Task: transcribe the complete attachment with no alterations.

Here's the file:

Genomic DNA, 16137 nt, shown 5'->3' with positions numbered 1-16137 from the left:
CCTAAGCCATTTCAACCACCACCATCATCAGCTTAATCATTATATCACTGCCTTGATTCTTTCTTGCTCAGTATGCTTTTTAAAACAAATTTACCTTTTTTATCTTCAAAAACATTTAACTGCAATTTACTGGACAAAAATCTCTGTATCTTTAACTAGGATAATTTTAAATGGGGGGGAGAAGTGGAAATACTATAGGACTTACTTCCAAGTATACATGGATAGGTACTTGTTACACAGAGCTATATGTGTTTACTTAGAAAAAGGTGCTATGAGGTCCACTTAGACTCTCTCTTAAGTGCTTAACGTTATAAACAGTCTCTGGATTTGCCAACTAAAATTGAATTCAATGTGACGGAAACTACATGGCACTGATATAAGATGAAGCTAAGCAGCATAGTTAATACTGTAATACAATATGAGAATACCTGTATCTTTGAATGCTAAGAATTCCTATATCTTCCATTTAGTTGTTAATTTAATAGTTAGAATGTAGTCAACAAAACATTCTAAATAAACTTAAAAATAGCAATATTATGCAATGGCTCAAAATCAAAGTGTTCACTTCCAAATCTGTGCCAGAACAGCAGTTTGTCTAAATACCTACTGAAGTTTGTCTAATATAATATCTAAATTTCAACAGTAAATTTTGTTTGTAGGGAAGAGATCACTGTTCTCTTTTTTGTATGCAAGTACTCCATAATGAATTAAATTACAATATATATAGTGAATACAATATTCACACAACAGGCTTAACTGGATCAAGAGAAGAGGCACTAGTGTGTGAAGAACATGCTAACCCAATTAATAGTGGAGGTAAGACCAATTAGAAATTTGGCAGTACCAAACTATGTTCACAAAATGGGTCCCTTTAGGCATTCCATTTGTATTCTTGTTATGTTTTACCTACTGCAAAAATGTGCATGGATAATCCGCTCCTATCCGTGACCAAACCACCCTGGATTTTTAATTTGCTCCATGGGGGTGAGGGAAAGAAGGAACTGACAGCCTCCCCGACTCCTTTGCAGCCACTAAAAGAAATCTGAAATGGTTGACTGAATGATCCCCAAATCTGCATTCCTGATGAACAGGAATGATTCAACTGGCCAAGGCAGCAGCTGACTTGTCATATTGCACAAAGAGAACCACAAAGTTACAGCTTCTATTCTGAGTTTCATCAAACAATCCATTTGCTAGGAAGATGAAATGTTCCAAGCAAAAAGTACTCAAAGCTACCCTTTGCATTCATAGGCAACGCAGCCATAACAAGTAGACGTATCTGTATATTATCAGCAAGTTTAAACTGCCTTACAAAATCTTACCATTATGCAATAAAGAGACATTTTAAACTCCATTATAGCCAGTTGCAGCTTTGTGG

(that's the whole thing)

Genomic DNA, 16137 nt, shown 5'->3' with positions numbered 1-16137 from the left:
CCTAAGCCATTTCAACCACCACCATCATCAGCTTAATCATTATATCACTGCCTTGATTCTTTCTTGCTCAGTATGCTTTTTAAAACAAATTTACCTTTTTTATCTTCAAAAACATTTAACTGCAATTTACTGGACAAAAATCTCTGTATCTTTAACTAGGATAATTTTAAATGGGGGGGAGAAGTGGAAATACTATAGGACTTACTTCCAAGTATACATGGATAGGTACTTGTTACACAGAGCTATATGTGTTTACTTAGAAAAAGGTGCTATGAGGTCCACTTAGACTCTCTCTTAAGTGCTTAACGTTATAAACAGTCTCTGGATTTGCCAACTAAAATTGAATTCAATGTGACGGAAACTACATGGCACTGATATAAGATGAAGCTAAGCAGCATAGTTAATACTGTAATACAATATGAGAATACCTGTATCTTTGAATGCTAAGAATTCCTATATCTTCCATTTAGTTGTTAATTTAATAGTTAGAATGTAGTCAACAAAACATTCTAAATAAACTTAAAAATAGCAATATTATGCAATGGCTCAAAATCAAAGTGTTCACTTCCAAATCTGTGCCAGAACAGCAGTTTGTCTAAATACCTACTGAAGTTTGTCTAATATAATATCTAAATTTCAACAGTAAATTTTGTTTGTAGGGAAGAGATCACTGTTCTCTTTTTTGTATGCAAGTACTCCATAATGAATTAAATTACAATATATATAGTGAATACAATATTCACACAACAGGCTTAACTGGATCAAGAGAAGAGGCACTAGTGTGTGAAGAACATGCTAACCCAATTAATAGTGGAGGTAAGACCAATTAGAAATTTGGCAGTACCAAACTATGTTCACAAAATGGGTCCCTTTAGGCATTCCATTTGTATTCTTGTTATGTTTTACCTACTGCAAAAATGTGCATGGATAATCCGCTCCTATCCGTGACCAAACCACCCTGGATTTTTAATTTGCTCCATGGGGGTGAGGGAAAGAAGGAACTGACAGCCTCCCCGACTCCTTTGCAGCCACTAAAAGAAATCTGAAATGGTTGACTGAATGATCCCCAAATCTGCATTCCTGATGAACAGGAATGATTCAACTGGCCAAGGCAGCAGCTGACTTGTCATATTGCACAAAGAGAACCACAAAGTTACAGCTTCTATTCTGAGTTTCATCAAACAATCCATTTGCTAGGAAGATGAAATGTTCCAAGCAAAAAGTACTCAAAGCTACCCTTTGCATTCATAGGCAACGCAGCCATAACAAGTAGACGTATCTGTATATTATCAGCAAGTTTAAACTGCCTTACAAAATCTTACCATTATGCAATAAAGAGACATTTTAAACTCCATTATAGCCAGTTGCAGCTTTGTGG